FERC Order 800 eases hydropower regulations

Friday, September 19, 2014

The Federal Energy Regulatory Commission has issued an order streamlining its regulations for some small hydropower projects.  FERC Order No. 800 conforms the Commission's regulations to the Hydropower Regulatory Efficiency Act of 2013.  Between Order 800 and the Hydropower Efficiency Act, regulatory processes for developing some small hydropower projects have recently become easier.

Hydropower is one of the nation's most abundant sources of renewable energy -- and yet about 97 percent of the estimated 80,000 dams in the United States do not generate electricity.  While not all are great candidates for hydropower, some non-power dam sites offer significant opportunities to generate renewable electricity with minimal incremental environmental impact.

Congress had these dams in mind when it enacted the Hydropower Efficiency Act on August 9, 2013.  To encourage the use of these dams for electric generation, the Act aims to reduce the costs and regulatory burden on project developers during the project study and licensing stages.  In particular, the Act amended previous statutory provisions covering both preliminary permits and projects that are exempt from licensing.  These statutory changes prompted FERC to update its regulations to conform to the Hydropower Efficiency Act.

Order No. 800 formalizes the Commission's compliance procedures in its revised regulations on preliminary permits, small conduit hydroelectric facilities, and small hydroelectric power projects, and in a new subpart on qualifying conduit hydropower facilities.  Key changes include:
  • New regulations recognize the Commission's new statutory authority to extend a preliminary permit once for not more than two additional years, allowing permittees up to 5 total years to complete their feasibility studies without facing possible competition for the site from others.
  • Exempt small conduit hydroelectric facilities may now be located on federal lands, and all exempt small conduit hydroelectric facilities may now have an installed capacity of up to 40 megawatts.  Previously, non-municipal small conduit exemptions were limited to 15 megawatts.
  • Exempt small hydroelectric power project facilities may now have an installed capacity of up to 10 megawatts.
  • Qualifying conduit hydropower facilities, which do not require licensure under the Federal Power Act but do require the filing with FERC of a notice of intent to construct, are now covered under the regulations.
While several of these categories of facility appear similar, each is defined separately by statute.
  • A small conduit hydroelectric facility, as defined in section 30 of the Federal Power Act, is an existing or proposed hydroelectric facility that utilizes for electric power generation the hydroelectric potential of a conduit, or any tunnel, canal, pipeline, aqueduct, flume, ditch, or similar manmade water conveyance that is operated for the distribution of water for agricultural, municipal, or industrial consumption and not primarily for the generation of electricity.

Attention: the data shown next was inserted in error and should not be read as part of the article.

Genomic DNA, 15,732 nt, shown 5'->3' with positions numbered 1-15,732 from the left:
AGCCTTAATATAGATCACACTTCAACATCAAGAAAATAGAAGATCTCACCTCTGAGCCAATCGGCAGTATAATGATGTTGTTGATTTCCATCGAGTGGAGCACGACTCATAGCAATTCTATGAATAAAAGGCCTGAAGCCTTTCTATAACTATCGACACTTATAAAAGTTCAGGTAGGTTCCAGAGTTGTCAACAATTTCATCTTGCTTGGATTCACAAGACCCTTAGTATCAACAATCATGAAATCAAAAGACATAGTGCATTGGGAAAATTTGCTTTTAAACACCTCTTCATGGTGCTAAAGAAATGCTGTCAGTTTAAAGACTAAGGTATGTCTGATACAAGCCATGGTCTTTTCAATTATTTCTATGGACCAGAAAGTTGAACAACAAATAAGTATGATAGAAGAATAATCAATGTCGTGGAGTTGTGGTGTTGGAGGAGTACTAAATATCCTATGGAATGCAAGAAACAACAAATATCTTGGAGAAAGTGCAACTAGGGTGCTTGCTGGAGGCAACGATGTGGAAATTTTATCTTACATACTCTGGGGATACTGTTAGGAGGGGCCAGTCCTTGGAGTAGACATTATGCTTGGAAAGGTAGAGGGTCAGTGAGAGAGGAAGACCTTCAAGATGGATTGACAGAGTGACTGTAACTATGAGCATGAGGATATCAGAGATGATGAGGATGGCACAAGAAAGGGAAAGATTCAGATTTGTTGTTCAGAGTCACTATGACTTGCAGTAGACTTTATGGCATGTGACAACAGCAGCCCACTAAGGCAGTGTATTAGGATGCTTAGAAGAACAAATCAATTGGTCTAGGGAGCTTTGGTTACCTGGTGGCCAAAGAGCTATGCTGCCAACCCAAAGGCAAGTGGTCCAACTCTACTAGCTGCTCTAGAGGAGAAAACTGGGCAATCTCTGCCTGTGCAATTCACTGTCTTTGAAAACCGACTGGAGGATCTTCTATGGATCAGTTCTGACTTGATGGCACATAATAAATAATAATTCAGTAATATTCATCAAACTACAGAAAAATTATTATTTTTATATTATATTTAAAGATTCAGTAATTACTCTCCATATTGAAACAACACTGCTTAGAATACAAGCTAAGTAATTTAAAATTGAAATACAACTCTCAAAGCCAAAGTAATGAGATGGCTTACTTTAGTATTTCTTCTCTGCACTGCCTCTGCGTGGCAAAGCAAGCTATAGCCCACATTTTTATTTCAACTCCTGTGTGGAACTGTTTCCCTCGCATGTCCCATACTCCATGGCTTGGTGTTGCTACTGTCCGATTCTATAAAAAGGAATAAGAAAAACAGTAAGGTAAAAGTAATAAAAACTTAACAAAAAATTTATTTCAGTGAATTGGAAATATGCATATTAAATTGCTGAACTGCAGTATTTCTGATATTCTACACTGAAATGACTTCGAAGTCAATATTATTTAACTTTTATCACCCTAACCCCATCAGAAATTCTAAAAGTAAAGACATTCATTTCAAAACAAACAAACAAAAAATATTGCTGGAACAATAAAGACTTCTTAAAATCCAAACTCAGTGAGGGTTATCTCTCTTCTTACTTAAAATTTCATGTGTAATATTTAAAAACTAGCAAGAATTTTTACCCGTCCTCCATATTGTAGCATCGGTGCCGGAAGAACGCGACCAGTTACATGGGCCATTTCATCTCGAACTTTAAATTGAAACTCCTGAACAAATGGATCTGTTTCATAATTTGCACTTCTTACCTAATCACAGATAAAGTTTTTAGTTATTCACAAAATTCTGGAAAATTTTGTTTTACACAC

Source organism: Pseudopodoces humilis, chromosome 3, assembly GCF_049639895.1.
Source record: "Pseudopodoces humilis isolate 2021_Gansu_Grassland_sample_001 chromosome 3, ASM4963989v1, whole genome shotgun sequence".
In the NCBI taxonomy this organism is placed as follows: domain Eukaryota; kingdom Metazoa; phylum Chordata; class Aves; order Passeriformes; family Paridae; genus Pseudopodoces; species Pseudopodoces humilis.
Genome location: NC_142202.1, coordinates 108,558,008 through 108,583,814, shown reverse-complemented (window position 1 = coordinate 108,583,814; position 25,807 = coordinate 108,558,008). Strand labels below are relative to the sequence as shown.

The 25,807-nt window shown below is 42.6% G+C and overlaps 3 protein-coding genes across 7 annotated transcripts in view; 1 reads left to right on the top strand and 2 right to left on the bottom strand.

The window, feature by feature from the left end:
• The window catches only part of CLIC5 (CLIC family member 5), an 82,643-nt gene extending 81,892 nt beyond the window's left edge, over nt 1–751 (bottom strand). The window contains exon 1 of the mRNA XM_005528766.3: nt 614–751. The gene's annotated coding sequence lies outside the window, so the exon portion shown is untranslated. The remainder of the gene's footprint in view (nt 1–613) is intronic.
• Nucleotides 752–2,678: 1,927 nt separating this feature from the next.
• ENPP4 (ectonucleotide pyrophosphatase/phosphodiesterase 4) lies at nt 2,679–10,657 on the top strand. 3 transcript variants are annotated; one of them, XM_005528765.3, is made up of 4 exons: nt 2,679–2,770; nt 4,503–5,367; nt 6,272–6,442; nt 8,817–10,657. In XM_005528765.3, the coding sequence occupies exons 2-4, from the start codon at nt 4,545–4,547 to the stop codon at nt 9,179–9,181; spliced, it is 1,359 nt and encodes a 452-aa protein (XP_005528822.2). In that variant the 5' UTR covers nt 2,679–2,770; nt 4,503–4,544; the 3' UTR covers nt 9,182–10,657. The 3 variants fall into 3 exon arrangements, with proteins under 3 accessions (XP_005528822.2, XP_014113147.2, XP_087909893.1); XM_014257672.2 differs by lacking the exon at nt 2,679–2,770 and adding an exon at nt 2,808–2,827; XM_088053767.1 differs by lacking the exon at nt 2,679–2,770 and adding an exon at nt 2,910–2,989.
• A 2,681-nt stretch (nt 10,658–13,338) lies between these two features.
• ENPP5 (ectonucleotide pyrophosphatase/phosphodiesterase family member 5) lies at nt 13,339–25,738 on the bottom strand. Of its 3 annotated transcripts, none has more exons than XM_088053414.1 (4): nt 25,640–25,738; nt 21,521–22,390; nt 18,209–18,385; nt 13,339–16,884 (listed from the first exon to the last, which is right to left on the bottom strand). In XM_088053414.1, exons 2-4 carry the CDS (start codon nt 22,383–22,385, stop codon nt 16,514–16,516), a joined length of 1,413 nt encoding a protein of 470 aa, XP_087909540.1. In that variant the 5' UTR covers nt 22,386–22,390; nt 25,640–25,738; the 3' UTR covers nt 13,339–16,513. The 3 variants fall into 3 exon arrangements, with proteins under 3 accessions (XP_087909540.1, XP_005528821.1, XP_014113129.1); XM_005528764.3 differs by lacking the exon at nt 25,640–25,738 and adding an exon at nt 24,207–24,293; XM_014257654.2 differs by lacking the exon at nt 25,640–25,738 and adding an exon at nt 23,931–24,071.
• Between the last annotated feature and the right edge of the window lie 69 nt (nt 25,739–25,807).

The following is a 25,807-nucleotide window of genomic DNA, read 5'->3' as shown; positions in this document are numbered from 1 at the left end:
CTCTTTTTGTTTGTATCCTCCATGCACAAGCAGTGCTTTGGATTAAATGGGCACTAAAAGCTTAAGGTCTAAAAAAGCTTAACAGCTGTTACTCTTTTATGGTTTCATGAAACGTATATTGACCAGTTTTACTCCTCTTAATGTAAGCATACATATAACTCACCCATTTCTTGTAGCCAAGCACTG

• A small hydroelectric power project, as defined in the Public Utilities Regulatory Policies Act of 1978 (PURPA), is a project that utilizes for electric generation the water potential of either an existing non-federal dam or a natural water feature (e.g., natural lake, water fall, gradient of a stream, etc.) without the need for a dam or man-made impoundment.
  • A qualifying conduit hydropower facility, as defined in the Hydropower Efficiency Act, is a facility that meets the following qualifying criteria: (1) the facility would be constructed, operated, or maintained for the generation of electric power using only the hydroelectric potential of a non-federally owned conduit, without the need for a dam or impoundment; (2) the facility would have a total installed capacity that does not exceed 5 MW; and (3) the facility is not licensed under, or exempted from, the license requirements in Part I of the FPA on or before the date of enactment of the Hydropower Efficiency Act (i.e., August 9, 2013).
In Order 800, the Commission is merely formalizing several practices it has already adopted since the enactment of the Hydropower Efficiency Act.  For example, the Commission has issued two-year extensions to preliminary permit holders, granted a small conduit exemption on federal lands, and issued conduit facility determinations on whether proposed projects are qualifying conduit hydropower facilities.  Nevertheless, the Act and Order No. 800 work together to offer an easier regulatory path for developers of small hydropower projects without new dams.

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